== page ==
But the world was about to meet Sharon Tate—the earnest, dedicated, blond Sharon Tate.
She appeared in four movies that came out in 1967, three Ransohoff-produced films—Eye of the Devil, Don’t Make Waves and the horror spoof The Fearless Vampire Killers—and the coup de gras, Valley of the Dolls, adapted in rapid fashion from Jacqueline Susann‘s best-selling 1966 novel that also made the author an overnight sensation.
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As Tate was being interviewed aboard the Princess Italia after the film’s world premiere as the yacht sailed from Italy to California as part of a splashy promotional campaign, she was the big breakout star of the moment. She was nominated for a Golden Globe in 1968, Most Promising Newcomer (she lost to The Graduate star Katharine Ross) and quickly booked two more films, The Wrecking Crew and 12+1, featuring wildly different co-stars in Dean Martin and Orson Welles.
She also got married.
Tate first met Roman Polanski in 1966 when she was in London filming Eye of the Devil. The Oscar-nominated filmmaker, born in Paris and raised in Poland, where he lost his mother in the Holocaust, was coming off the critical and commercial success of his first English-language film, the 1965 psychological thriller Repulsion starring Catherine Deneuve. He had already made a name for himself in Europe—as a visionary and a playboy.
Polanski had been married before, to Polish actress Barbara Kwiatkowska-Lass, and he showed no signs of wanting to settle down again, even as he pursued Tate throughout the filming of The Fearless Vampire Killers. He also photographed her semi-nude for Playboy during the shoot.
When Sebring went to visit Tate in London after they wrapped, she told him she had fallen in love with Polanski, which he seemed to accept, though friends suspected he still harbored feelings for the actress.
At the same, heartbreak didn’t hurt his dating life, and he is said to have been the inspiration for Warren Beatty‘s playboy hairdresser in Shampoo.
When they first met, “I thought she was quite pretty, but I wasn’t at that time very impressed,” Polanski later told detectives at Parker Center, headquarters of the Los Angeles Police Department, after his wife was killed. “But then I saw her again. I took her out. We talked a lot, you know. At that time I was really swinging. All I was interested in was to f–k a girl and move on.”
He didn’t start sleeping with Tate, he said, until a few months into shooting The Fearless Vampire Killers. “She was so sweet and so lovely that I didn’t believe it, you know,” he marveled to police. “I’d had bad experiences and I didn’t believe people like that existed.”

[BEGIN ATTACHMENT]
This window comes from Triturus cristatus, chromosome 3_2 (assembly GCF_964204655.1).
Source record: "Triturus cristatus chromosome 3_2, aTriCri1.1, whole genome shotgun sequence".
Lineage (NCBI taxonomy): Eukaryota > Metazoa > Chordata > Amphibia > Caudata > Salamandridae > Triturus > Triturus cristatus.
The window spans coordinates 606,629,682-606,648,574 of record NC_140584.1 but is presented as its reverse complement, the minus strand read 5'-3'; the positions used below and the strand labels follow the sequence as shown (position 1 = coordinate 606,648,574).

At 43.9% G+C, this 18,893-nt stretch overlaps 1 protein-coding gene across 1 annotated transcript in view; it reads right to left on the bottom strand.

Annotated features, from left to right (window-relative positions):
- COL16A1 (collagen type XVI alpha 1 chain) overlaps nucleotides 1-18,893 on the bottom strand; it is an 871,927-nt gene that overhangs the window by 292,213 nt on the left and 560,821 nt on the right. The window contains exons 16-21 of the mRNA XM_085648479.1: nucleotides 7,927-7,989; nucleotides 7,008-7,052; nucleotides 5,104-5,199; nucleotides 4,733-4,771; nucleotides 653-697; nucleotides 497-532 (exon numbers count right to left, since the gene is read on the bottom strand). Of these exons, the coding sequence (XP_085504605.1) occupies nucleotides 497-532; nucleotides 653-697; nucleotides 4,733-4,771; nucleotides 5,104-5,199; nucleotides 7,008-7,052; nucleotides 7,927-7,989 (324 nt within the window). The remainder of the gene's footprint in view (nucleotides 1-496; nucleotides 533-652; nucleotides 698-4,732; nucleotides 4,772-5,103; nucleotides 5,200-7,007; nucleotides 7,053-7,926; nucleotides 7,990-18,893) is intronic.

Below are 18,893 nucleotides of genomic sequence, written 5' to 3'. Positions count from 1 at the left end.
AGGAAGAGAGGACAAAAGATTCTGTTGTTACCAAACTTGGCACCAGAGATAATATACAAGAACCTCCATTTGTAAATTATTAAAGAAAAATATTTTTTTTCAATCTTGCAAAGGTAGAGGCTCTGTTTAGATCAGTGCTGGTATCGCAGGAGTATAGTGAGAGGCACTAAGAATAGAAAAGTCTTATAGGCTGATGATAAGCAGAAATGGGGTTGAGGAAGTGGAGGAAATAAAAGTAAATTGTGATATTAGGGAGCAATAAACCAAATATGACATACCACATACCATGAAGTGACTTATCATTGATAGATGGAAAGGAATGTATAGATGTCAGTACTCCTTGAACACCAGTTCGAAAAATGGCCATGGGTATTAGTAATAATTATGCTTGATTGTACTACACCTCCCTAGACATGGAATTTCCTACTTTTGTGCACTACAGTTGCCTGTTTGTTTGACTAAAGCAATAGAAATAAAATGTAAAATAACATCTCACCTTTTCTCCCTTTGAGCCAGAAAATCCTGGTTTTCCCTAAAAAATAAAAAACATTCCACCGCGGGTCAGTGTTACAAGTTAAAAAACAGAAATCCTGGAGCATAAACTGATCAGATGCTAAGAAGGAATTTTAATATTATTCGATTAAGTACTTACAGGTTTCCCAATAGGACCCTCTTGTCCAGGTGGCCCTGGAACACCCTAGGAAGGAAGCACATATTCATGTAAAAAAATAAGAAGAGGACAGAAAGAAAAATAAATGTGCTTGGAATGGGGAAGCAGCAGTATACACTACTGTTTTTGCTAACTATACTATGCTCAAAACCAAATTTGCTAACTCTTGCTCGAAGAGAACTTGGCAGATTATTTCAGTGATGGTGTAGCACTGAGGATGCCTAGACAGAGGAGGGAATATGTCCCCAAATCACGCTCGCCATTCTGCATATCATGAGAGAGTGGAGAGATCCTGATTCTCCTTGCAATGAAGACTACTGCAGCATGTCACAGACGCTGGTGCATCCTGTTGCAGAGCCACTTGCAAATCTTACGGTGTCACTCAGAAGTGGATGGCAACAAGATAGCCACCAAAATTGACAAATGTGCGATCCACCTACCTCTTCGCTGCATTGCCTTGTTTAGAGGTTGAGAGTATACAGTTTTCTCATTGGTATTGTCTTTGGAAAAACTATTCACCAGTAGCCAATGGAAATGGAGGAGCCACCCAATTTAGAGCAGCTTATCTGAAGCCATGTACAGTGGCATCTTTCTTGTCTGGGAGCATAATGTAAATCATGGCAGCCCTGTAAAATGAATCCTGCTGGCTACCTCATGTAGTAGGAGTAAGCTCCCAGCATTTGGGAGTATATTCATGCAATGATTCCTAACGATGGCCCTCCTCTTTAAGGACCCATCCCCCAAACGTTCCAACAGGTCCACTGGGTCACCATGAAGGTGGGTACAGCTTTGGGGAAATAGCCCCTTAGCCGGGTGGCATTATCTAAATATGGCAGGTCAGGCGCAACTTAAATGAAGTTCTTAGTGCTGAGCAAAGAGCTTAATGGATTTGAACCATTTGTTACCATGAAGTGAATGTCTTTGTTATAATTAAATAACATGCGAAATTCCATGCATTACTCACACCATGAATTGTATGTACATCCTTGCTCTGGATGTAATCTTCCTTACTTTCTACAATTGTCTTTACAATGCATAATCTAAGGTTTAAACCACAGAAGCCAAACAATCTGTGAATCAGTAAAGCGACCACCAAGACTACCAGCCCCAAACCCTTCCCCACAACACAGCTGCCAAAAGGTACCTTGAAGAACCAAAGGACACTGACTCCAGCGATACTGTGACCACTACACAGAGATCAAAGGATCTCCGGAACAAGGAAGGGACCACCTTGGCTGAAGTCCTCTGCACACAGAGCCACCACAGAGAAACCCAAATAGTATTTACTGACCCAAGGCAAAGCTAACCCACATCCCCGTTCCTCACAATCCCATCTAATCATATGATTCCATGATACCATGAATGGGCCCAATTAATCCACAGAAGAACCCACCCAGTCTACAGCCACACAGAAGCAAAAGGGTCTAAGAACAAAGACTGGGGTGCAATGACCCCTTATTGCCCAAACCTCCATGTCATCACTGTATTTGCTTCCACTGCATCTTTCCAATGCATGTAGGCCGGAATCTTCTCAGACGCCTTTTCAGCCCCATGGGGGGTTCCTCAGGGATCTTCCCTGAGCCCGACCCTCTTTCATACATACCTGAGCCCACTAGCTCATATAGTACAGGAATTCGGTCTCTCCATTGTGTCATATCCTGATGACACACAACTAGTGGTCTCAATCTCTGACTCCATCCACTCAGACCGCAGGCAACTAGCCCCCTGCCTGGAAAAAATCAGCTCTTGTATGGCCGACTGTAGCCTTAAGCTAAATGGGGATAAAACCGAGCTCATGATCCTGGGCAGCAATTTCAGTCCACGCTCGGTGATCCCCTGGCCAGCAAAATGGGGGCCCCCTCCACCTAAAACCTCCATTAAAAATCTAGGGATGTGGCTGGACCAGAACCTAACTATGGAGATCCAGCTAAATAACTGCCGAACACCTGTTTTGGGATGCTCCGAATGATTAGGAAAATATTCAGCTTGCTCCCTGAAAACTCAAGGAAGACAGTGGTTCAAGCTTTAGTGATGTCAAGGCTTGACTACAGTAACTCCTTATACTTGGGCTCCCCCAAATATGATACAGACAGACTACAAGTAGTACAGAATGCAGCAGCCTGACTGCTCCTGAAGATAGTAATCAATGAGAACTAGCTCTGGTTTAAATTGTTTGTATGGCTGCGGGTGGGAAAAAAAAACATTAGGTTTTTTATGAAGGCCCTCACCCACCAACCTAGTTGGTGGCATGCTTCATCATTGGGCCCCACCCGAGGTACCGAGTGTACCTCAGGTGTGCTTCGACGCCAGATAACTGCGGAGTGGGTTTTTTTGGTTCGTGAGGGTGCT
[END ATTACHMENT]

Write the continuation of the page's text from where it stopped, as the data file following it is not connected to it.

While waiting for the other shoe to drop, he realized that Tate was as good of a person as she seemed. “She was fantastic,” he recalled. “She loved me.” And she gave him the space that, despite being enamored with her, he apparently still needed.
“I said, ‘You know how I am; I screw around.’ And she said, ‘I don’t want to change you.’ She was ready to do everything, just to be with me. She was a f–king angel. She was a unique character, who I’ll never meet again in my life.”
As far as the spurned Jay Sebring was concerned, Polanski said, “I’m sure in the beginning of our relationship there was still his love for Sharon, but I think that largely it disappeared. I’m quite sure.”
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When Polanski and Tate married in London on Jan. 20, 1968, he was about to have a hit on his hands with Rosemary’s Baby, his adaptation of Ira Levin‘s book, the biggest-selling horror novel of the 1960s, starring Mia Farrow, John Cassavetes and Ruth Gordon, who’d win a Supporting Actress Oscar for her turn as the neighbor from hell.
The film premiered at the Cannes Film Festival in May 1968, and there are photographs of Tate living it up with her husband, Farrow and assorted other jet-setters.
Meanwhile, Tate is said to have asked Ransohoff to let her out of her contract not long after the Princess Italia docked, saying she wanted to be a full-time wife and, eventually, mother—but her Golden Globe nomination, the success of Rosemary’s Baby and more exciting happenings prevented her from pressing the issue.
By the time she got pregnant at the end of 1968, there was already speculation that Tate was hanging all her hopes of saving her marriage upon the baby. Some of their friends said she waited to tell Polanski she was pregnant until it was too late for her to have an abortion.
“I guess I kind of live in a fairy tale world,” she’s quoted in Restless Souls, by Alisa Statman and Sharon’s niece Brie Tate, one of her sister Patti’s daughters. “We have a good arrangement; Roman lies and I pretend to believe him.”
At the same time, when they had a chance to nest together in L.A. (she convinced him to at least rent a home, resisting his excuse that he liked being able to pack up and leave a place anytime he wanted) they were happy. After a bungalow at Chateau Marmont proved not to be the kind of home base she had in mind, they spent several months renting her Valley of the Dolls co-star Patty Duke‘s house.